In the past year, several courts have supplied necessary judicial gloss to the “personal use” part of the hanging paragraph.  “Personal use” is not a defined bankruptcy term.  There are currently three camps defining “personal use.”  First, some courts look at a totality of the circumstances test, and included therein the inquiry as to whether the acquisition of the car enabled the debtor to make a significant contribution to the family unit.  See, e.g., In re Medina, -- B.R. -- , available at 2007 WL 744644 (Bankr. S.D. Tex. March 12, 2007) (Tahoe used for debtor’s transportation to work not subject to the 910-day Rule); In re Martinez, -- B.R. -- , 2007 WL 744643 (Bankr. S.D. Tex. March 12, 2007) (citing In re Johnson, 350 B.R. 712 (W.D. La. 2006); In re Hill, 352 B.R. 69 (Bankr. W.D. La. 2006)) (Taurus used for debtor’s transportation to work not subject to 910-day Rule).

A “totality plus” test looks to whether the debtor’s personal use is “significant and material, regardless of whether there is also some business use.”  In re Solis, 356 B.R. 398, 409-411 (Bankr. S.D. Tex. 2006) (Dodge Ram used by non-debtor spouse for work purposes, but also used by debtor-wife for personal use subject to 910-day Rule).  The Solis court rejected the contention that if the vehicle significantly contributes to income production, it cannot be for personal use, a holding made by the court in In re Hill

Other courts determine that absent legislative guidance, the Internal Revenue Guidelines apply – thus a vehicle used for transport between home and work is not business property.  See, e.g., In re Wilson, 2006 WL 3512921 (Bankr. D. Kan. 2006) (citing In re White, 352 B.R. 633 (E.D. La. 2006)) (adopting significant and material test of In re Solis and holding that Dodge pickup and Ford Expedition used for family transportation and foster care business subject to 910-day Rule).

Most recently, Judge Parker, the Chief Bankruptcy Judge for the Eastern District of Texas, in In re Adaway, -- B.R. -- , available at 2007 WL 1174882 (Bankr. E.D. Tex., April 10, 2007), held that the phrase “personal use” is a subset of the phrase “personal, family, or household use,” thus not a term of art that has a mutually exclusive meaning.  Id. at * 3.  Judge Parker notes that the statute must contemplate mixed use; however, predominant, exclusive personal use at the time of acquisition is not required to trigger the 910-day Rule, neither is the “mere demonstration of de minimus use of the vehicle by the debtor after its purchase be solely sufficient to nullify a debtor’s stated subjective intent that a vehicle was not acquired for his personal use.”  Id.  In short, Judge Parker holds that the 910-day Rule is triggered if the debtor intends personal use of the car to be significant and material at the time of acquisition.  Evidence of actual use, however, is the “best available evidence to corroborate a debtor’s testimony regarding his subjective intent at the time of acquisition” – but, “cannot be absolutely determinative.”  Id.  In Adaway, the court determined that a Mitsubishi purchased by the debtor but used minimally by the debtor but daily by his non-debtor spouse not subject to the 910-day Rule.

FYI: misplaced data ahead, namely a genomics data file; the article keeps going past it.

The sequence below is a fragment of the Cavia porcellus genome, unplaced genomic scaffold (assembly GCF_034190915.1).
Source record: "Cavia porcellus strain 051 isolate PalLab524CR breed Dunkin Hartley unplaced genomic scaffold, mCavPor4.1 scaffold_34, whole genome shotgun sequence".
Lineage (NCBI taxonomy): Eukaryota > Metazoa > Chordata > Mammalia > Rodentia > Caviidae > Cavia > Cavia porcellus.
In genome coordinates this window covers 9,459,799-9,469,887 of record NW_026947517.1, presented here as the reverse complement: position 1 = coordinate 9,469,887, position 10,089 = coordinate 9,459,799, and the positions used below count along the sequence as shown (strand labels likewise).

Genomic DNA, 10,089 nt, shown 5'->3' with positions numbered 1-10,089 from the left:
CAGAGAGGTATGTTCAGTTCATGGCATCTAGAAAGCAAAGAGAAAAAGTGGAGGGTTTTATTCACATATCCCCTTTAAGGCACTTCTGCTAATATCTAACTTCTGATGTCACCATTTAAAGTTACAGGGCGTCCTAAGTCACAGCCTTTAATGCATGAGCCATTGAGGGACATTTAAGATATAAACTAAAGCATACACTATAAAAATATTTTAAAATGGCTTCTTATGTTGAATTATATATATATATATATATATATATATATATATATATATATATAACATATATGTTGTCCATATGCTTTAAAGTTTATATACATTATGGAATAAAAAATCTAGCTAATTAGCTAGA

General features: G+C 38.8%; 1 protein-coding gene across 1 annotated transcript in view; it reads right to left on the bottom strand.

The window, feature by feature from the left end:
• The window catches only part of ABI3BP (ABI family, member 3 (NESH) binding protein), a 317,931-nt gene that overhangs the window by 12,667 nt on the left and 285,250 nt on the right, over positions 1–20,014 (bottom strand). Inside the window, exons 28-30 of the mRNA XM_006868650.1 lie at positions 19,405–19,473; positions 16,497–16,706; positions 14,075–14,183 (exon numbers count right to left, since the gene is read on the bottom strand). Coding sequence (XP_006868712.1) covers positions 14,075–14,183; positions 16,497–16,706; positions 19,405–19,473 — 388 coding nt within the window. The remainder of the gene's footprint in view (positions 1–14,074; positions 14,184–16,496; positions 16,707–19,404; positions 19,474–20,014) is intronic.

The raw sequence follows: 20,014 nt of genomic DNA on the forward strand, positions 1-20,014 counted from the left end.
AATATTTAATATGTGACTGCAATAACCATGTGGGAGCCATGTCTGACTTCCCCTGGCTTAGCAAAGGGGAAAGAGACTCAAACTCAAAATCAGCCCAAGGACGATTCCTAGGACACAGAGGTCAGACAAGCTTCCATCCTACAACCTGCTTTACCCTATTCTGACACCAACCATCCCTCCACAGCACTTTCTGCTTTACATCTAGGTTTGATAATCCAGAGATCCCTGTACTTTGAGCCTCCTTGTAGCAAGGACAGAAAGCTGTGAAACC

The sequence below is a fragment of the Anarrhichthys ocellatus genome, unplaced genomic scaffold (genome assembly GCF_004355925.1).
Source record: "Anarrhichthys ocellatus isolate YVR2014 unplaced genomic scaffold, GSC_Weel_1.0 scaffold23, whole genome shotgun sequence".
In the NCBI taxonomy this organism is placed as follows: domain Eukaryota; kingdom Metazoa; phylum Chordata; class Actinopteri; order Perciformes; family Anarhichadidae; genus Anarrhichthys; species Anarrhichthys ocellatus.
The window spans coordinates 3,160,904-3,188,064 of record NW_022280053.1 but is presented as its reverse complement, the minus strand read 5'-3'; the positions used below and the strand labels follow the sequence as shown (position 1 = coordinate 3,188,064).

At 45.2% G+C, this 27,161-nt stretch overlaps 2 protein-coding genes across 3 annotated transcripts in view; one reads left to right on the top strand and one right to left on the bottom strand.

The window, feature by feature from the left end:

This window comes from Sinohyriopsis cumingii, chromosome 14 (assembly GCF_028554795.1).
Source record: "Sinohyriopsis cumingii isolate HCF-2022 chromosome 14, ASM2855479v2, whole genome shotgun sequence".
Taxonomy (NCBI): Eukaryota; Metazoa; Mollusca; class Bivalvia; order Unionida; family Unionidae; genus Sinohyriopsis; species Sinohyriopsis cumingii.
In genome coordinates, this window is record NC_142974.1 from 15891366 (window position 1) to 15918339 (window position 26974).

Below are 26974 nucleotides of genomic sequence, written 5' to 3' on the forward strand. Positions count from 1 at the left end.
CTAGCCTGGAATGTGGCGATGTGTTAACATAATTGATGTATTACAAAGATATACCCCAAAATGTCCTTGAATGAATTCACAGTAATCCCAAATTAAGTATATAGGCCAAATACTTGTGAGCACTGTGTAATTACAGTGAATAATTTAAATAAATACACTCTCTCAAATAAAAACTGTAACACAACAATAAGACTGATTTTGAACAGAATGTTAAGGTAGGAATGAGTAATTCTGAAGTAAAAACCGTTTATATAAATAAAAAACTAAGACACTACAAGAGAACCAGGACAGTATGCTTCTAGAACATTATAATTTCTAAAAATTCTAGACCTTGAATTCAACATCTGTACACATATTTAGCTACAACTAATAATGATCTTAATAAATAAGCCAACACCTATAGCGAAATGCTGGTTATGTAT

In sum, if you plan to cramdown a secured car lender, or object to a debtor’s chapter 13 plan’s treatment of your secured creditor’s claim – research and review the evidence.  Look at the purchase money documents – while checking the box for “personal and family use” versus business use is not determinative, it may add to the totality of the circumstances you must prove.  Determine if there are any attendant warranties where the warranty is conditioned on personal use.  Prior to the confirmation hearing, determine what the debtor intended at the time of acquisition, as well as what happened after purchase.  Did the debtor actually drive the vehicle?  Did the debtor use it as her primary transportation to and from work?  Finally, look at the case law in your jurisdiction – your bankruptcy judge may have addressed this issue, or it may be addressed by other judges in your district.

May 21, 2007 | Permalink | Comments (1) | TrackBack